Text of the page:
11:30 AM - 11:45 AM
[SIT22-22] Determination of the noble gas partition coefficients between metal-silicate melts by high-pressure, high-temperature experiments and laser-microprobe noble gas analysis
Keywords:noble gas, primordial mantle reservoir, core formation, high-pressure and high-temperature experiments, partition coefficient
In this study, in order to investigate noble gas partitioning behavior between the core and mantle, noble gases were dissolved into metal-silicate melts under high temperature and pressure conditions, and then the samples were quenched. Three series of sample synthesis were performed at different pressure-temperature ranges and experimental approaches. At the Geophysical Laboratory, Carnegie Institute of Washington, argon partitioning experiments at 2000 K and 1 GPa were conducted using a piston cylinder apparatus. Experimental samples were contained by a double capsule: Pt outer capsule and graphite inner capsule. A Fe metal-silicate mixture was packed into the graphite capsule. Argon was added to the Pt outer capsule as a liquid, and the Pt capsule was welded shut while held in a bath of liquid N2.
The other two series of samples were synthesized at the Geodynamics Research Center, Ehime University. Noble-gas doped silicate glass and iron were melted and equilibrated under high pressure and temperature using a multianvil apparatus (2200~2300 K, 8 GPa) and a laser-heated diamond anvil cell (2000~4000 K, 10~70 GPa).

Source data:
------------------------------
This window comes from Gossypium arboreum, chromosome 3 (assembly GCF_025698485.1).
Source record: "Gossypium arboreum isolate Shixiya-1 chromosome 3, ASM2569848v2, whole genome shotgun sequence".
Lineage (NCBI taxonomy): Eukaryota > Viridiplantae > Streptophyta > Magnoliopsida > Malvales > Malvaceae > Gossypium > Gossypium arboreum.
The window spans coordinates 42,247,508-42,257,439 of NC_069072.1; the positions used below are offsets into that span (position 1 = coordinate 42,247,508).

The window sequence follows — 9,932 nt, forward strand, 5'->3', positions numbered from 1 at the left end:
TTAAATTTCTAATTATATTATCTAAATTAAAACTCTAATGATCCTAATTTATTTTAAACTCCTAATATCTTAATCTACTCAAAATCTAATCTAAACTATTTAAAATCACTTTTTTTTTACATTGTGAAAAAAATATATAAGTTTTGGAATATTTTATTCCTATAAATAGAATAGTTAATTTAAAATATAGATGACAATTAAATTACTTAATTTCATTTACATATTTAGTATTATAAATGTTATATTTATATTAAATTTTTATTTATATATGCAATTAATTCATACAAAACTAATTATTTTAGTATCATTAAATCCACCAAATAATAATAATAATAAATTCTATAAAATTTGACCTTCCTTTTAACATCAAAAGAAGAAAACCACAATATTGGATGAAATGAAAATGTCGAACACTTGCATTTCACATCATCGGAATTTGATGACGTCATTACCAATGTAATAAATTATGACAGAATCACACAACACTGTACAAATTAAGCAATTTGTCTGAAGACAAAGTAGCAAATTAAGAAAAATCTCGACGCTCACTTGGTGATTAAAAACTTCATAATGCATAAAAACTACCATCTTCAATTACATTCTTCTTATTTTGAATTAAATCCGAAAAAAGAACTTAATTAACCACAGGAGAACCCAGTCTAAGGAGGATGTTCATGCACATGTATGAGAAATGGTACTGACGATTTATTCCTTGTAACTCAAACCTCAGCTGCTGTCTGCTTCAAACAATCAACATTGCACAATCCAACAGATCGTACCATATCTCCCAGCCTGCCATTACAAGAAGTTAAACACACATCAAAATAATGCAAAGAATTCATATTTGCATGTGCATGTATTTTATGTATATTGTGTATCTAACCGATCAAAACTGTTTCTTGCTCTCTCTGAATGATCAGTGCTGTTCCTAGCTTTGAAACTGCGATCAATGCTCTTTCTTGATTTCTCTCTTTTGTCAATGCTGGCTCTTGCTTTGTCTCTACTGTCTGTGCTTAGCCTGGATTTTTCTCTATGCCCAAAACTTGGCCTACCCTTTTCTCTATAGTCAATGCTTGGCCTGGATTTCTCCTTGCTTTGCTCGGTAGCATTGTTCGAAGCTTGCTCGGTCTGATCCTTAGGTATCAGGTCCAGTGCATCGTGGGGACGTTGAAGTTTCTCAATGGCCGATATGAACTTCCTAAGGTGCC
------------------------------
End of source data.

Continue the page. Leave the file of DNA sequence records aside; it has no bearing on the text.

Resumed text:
After the sample synthesis, the noble gas concentrations contained in the each phase were analyzed using an ultraviolet laser ablation apparatus and a noble gas mass spectrometer at the University of Tokyo.
The partition coefficient D, where D = (noble gas in metal phase)/(noble gas in silicate phase), of argon at 1 GPa varied widely from orders of 10-4 to 10-1. This resulted from heterogeneous argon distribution in the metal phase, which seems significantly controlled by contaminant phases, such as silicate inclusions and micro- or nano-argon bubbles. Therefore the lowest D determined so far would yield the best estimate, 7 × 10-5, which is three orders of magnitude lower than the previous work .
On the other hand, D for neon, argon, krypton and xenon at 8 GPa obtained with the samples synthesized with multianvil apparatus were in the order of 10-3, which is consistent with the previous work . At the present time, we have not determined helium partition coefficient in the all pressure range as it was difficult to retain enough amount of helium in high-pressure and temperature apparatus during the experiments. We confirmed that the silicate phase obtained with laser-heated diamond anvil cell contained a sufficient amount of noble gas. However, we have not determined amount of the noble gas contained in the metal phase because it was too small to be selectively analyzed with the laser ablation system for noble gas extraction. Further experiments are necessary to obtain the noble gas concentration contained in the metal phase in order to determine the partition coefficients at higher pressure, at least 30 GPa at which the elemental partition between iron and silicate melt would have occurred during the core formation .
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